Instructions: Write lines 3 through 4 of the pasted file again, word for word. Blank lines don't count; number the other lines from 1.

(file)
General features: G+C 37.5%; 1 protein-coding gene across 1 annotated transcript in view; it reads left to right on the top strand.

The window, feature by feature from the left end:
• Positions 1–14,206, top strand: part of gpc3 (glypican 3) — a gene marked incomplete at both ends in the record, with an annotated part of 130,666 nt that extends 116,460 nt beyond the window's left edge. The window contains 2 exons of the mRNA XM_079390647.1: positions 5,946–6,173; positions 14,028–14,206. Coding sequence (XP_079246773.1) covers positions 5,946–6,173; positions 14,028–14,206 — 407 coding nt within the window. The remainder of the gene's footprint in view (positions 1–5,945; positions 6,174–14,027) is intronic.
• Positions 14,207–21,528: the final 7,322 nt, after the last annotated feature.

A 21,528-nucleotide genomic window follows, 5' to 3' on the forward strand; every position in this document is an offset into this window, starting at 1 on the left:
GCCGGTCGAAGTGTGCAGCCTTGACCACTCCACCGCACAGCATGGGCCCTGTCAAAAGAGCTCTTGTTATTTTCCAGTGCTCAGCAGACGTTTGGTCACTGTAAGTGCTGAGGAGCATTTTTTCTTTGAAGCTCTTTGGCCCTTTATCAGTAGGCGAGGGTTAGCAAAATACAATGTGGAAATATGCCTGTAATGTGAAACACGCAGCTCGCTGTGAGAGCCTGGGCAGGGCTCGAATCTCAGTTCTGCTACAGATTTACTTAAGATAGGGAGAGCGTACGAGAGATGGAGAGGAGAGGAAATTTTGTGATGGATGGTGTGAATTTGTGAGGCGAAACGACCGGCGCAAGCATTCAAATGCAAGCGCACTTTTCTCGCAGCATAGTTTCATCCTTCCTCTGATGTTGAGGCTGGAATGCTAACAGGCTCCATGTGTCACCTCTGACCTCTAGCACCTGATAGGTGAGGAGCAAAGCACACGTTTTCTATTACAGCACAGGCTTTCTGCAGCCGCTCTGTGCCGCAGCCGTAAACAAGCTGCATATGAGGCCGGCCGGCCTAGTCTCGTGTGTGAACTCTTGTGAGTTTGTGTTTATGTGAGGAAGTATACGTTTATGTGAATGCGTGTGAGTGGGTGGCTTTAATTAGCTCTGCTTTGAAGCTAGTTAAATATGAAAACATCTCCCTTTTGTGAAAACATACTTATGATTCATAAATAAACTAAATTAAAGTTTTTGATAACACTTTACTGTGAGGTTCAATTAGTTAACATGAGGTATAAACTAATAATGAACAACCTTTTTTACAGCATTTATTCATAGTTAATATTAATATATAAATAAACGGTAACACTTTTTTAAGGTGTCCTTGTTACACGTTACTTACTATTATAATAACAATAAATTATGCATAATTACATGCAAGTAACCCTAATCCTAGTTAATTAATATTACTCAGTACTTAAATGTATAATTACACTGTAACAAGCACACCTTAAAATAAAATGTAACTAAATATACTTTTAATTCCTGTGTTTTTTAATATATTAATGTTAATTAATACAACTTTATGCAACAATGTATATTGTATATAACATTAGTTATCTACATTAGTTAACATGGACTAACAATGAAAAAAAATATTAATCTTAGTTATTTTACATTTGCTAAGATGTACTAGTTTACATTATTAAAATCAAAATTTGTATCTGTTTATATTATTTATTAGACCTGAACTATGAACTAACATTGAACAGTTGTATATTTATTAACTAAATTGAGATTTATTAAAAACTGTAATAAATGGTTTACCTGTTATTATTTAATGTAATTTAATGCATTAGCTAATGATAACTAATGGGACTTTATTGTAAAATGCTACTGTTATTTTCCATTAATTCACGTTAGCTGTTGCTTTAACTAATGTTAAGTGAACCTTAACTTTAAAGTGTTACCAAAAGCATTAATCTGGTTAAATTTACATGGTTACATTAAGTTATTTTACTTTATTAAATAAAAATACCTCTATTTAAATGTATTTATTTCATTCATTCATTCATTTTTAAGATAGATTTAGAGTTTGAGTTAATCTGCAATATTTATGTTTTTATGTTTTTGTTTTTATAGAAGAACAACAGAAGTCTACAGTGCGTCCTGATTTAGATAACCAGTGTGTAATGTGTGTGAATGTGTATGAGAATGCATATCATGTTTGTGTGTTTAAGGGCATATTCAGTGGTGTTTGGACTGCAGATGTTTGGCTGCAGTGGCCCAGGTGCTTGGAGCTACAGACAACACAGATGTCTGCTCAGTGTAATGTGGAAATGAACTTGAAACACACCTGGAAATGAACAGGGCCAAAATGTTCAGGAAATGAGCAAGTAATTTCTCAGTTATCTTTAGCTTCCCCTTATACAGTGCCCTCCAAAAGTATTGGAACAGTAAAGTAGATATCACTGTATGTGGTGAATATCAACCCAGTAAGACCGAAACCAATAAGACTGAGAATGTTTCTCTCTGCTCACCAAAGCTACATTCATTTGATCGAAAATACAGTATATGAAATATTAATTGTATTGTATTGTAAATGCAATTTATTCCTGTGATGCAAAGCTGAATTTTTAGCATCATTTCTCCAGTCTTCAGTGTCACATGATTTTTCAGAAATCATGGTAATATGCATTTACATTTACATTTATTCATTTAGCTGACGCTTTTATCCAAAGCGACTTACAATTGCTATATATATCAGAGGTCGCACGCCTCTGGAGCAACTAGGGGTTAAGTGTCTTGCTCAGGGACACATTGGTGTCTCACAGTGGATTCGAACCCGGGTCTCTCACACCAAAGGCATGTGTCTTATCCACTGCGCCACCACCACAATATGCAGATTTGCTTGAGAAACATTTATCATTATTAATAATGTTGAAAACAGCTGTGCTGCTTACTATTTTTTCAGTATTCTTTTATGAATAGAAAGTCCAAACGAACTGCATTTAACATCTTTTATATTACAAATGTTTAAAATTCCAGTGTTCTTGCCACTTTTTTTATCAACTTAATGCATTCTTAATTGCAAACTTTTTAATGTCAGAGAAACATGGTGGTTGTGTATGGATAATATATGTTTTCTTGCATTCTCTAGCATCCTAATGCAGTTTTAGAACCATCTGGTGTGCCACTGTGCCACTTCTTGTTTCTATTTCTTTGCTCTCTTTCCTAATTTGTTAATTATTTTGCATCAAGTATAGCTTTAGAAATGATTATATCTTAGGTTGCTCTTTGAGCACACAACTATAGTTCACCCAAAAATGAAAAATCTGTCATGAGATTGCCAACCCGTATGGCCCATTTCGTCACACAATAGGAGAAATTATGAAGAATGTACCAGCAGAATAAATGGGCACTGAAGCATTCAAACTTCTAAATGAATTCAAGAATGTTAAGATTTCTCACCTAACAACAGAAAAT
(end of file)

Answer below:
• Positions 1–14,206, top strand: part of gpc3 (glypican 3) — a gene marked incomplete at both ends in the record, with an annotated part of 130,666 nt that extends 116,460 nt beyond the window's left edge. The window contains 2 exons of the mRNA XM_079390647.1: positions 5,946–6,173; positions 14,028–14,206. Coding sequence (XP_079246773.1) covers positions 5,946–6,173; positions 14,028–14,206 — 407 coding nt within the window. The remainder of the gene's footprint in view (positions 1–5,945; positions 6,174–14,027) is intronic.
• Positions 14,207–21,528: the final 7,322 nt, after the last annotated feature.